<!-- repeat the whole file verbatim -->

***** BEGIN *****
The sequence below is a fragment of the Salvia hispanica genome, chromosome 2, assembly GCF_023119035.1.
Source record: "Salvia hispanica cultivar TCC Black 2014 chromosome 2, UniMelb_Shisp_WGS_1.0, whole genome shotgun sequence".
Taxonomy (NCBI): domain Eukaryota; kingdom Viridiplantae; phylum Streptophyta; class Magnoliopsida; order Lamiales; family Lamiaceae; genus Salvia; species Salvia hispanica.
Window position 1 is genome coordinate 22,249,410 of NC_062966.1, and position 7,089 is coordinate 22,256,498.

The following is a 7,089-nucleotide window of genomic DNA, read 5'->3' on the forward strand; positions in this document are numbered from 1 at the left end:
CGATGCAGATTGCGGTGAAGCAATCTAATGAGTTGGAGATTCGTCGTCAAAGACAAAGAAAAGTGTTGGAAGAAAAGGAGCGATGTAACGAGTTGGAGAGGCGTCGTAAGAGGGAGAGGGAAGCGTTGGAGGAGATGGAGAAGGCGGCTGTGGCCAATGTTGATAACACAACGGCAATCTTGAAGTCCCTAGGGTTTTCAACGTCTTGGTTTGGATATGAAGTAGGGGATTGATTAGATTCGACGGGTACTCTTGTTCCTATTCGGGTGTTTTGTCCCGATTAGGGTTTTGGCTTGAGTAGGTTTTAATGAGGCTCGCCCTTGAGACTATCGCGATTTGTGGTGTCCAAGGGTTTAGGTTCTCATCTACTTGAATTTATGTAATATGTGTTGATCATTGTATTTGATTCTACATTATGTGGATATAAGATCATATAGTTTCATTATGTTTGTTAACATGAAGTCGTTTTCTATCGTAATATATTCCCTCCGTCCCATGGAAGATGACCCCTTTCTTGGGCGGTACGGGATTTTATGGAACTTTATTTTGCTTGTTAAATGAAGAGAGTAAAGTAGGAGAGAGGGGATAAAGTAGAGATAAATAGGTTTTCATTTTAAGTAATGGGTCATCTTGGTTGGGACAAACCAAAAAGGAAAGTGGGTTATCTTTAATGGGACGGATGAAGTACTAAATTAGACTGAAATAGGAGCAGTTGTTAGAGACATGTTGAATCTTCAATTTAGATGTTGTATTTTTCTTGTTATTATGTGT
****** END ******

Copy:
The sequence below is a fragment of the Salvia hispanica genome, chromosome 2, assembly GCF_023119035.1.
Source record: "Salvia hispanica cultivar TCC Black 2014 chromosome 2, UniMelb_Shisp_WGS_1.0, whole genome shotgun sequence".
Taxonomy (NCBI): domain Eukaryota; kingdom Viridiplantae; phylum Streptophyta; class Magnoliopsida; order Lamiales; family Lamiaceae; genus Salvia; species Salvia hispanica.
Window position 1 is genome coordinate 22,249,410 of NC_062966.1, and position 7,089 is coordinate 22,256,498.

The following is a 7,089-nucleotide window of genomic DNA, read 5'->3' on the forward strand; positions in this document are numbered from 1 at the left end:
CGATGCAGATTGCGGTGAAGCAATCTAATGAGTTGGAGATTCGTCGTCAAAGACAAAGAAAAGTGTTGGAAGAAAAGGAGCGATGTAACGAGTTGGAGAGGCGTCGTAAGAGGGAGAGGGAAGCGTTGGAGGAGATGGAGAAGGCGGCTGTGGCCAATGTTGATAACACAACGGCAATCTTGAAGTCCCTAGGGTTTTCAACGTCTTGGTTTGGATATGAAGTAGGGGATTGATTAGATTCGACGGGTACTCTTGTTCCTATTCGGGTGTTTTGTCCCGATTAGGGTTTTGGCTTGAGTAGGTTTTAATGAGGCTCGCCCTTGAGACTATCGCGATTTGTGGTGTCCAAGGGTTTAGGTTCTCATCTACTTGAATTTATGTAATATGTGTTGATCATTGTATTTGATTCTACATTATGTGGATATAAGATCATATAGTTTCATTATGTTTGTTAACATGAAGTCGTTTTCTATCGTAATATATTCCCTCCGTCCCATGGAAGATGACCCCTTTCTTGGGCGGTACGGGATTTTATGGAACTTTATTTTGCTTGTTAAATGAAGAGAGTAAAGTAGGAGAGAGGGGATAAAGTAGAGATAAATAGGTTTTCATTTTAAGTAATGGGTCATCTTGGTTGGGACAAACCAAAAAGGAAAGTGGGTTATCTTTAATGGGACGGATGAAGTACTAAATTAGACTGAAATAGGAGCAGTTGTTAGAGACATGTTGAATCTTCAATTTAGATGTTGTATTTTTCTTGTTATTATGTGT